Early Childhood Council: The Tomatis® Method – A Sound Approach to Enhancing Learning Within Early Education

swings-roundabouts-summer-2016

The Tomatis® Method was featured in the December 2016 issue of Swings & Roundabouts published by Early Childhood Council.

Get inspired by how the Tomatis® Method has been included in the daily activities at the Kerikeri Community Childcare Trust and enjoy the learning story about Karl who after only 40 hours of Tomatis® listening has become calmer, more settled and receptive: finally able to listen and learn.

The Early Childhood Council  represents more than 1,100 independent early childhood centres employing thousands of teachers, and caring for tens of thousands of children. The magazine Swings & Roundabouts is published four times a year and is distributed to all the centres.

Read the article here. Scroll forward to page 26 to find it.

Tomatis® Sound Therapy for ASD/Autism

william

 

30 September 2016

TO WHOM IT MAY CONCERN:

We had the pleasure of having Pam Mitchell enter our family’s life in 2013, when we were looking for childcare for our two children, William and Jessie. At the time Pam was the visiting teacher for home based childcarers Busy Bodies in Te Anau.

Our son William at the time was 3 and diagnosed with a severe communication disorder and possible ADHD. He required special supervision and had multiple extra services visit him, such as an occupational therapist, speech therapist and early intervention coordinator, while all under the care of a pediatrician. With the help of these services, his home educator Becky, and the guidance of Pam, William started to make some progress.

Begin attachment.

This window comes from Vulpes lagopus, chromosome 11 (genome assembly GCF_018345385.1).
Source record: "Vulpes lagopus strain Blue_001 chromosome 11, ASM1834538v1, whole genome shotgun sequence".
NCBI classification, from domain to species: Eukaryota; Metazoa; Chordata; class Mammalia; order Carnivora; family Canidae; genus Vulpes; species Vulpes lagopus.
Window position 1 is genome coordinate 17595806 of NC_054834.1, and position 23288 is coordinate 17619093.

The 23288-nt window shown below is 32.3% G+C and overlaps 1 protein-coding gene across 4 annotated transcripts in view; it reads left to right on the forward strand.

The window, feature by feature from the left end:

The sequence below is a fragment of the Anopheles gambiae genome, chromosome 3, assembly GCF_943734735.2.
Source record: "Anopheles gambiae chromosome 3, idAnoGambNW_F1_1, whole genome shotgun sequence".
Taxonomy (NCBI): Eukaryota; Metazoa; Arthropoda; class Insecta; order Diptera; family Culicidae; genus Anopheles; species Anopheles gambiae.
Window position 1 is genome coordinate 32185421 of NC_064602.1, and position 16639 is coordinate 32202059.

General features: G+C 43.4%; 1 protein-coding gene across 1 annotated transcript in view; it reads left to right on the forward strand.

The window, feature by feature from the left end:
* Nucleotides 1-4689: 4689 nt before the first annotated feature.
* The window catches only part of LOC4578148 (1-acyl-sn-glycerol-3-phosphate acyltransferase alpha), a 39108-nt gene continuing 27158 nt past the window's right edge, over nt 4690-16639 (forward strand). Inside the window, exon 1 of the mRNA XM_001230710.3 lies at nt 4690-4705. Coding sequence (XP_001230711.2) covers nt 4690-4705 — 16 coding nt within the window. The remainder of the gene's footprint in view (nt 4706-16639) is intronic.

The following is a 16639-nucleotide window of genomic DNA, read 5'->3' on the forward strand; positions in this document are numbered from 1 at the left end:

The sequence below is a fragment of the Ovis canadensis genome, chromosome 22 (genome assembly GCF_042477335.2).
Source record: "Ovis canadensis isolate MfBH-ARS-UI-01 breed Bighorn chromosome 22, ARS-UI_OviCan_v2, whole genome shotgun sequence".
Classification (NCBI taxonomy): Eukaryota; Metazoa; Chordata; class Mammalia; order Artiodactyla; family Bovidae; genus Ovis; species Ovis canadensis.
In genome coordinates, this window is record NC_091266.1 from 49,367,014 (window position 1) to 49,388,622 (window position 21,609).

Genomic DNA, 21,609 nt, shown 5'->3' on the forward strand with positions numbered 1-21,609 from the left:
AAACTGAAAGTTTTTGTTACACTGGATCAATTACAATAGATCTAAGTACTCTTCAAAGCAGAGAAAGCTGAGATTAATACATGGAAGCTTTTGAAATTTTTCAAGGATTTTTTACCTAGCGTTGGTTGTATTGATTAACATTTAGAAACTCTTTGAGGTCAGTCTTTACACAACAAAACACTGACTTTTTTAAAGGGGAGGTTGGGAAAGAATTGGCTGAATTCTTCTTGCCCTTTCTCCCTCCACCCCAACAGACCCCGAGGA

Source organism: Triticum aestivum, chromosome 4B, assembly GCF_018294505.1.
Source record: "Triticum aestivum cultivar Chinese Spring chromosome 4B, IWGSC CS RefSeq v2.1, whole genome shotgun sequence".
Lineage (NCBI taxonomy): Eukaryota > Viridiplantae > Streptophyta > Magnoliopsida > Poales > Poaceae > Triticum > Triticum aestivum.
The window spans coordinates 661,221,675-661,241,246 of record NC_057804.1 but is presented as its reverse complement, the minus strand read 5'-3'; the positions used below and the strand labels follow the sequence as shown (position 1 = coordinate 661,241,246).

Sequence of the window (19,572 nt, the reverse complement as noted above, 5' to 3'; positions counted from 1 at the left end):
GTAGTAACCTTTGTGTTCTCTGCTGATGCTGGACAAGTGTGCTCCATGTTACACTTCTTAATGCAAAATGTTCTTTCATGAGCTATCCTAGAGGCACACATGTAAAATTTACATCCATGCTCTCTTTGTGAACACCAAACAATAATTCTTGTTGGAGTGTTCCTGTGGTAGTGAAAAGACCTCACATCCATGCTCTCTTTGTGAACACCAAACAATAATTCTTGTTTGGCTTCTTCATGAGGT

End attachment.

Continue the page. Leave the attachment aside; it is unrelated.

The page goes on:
During 2015, doctors felt that William was exhibiting more markers of ASD (Autism) than previous tests had shown. As William started school in June, Pam approached my husband, Kris, and I about a new therapy that she had researched and trained in. This was Tomatis, a music therapy that was geared to awakening the brain and making new cognitive connections. I considered this alternative medicine, until I spoke with our GP and she said music therapy and physical therapy were some of the only medically proven therapies, that didn’t involve drugs, that helped children on the spectrum.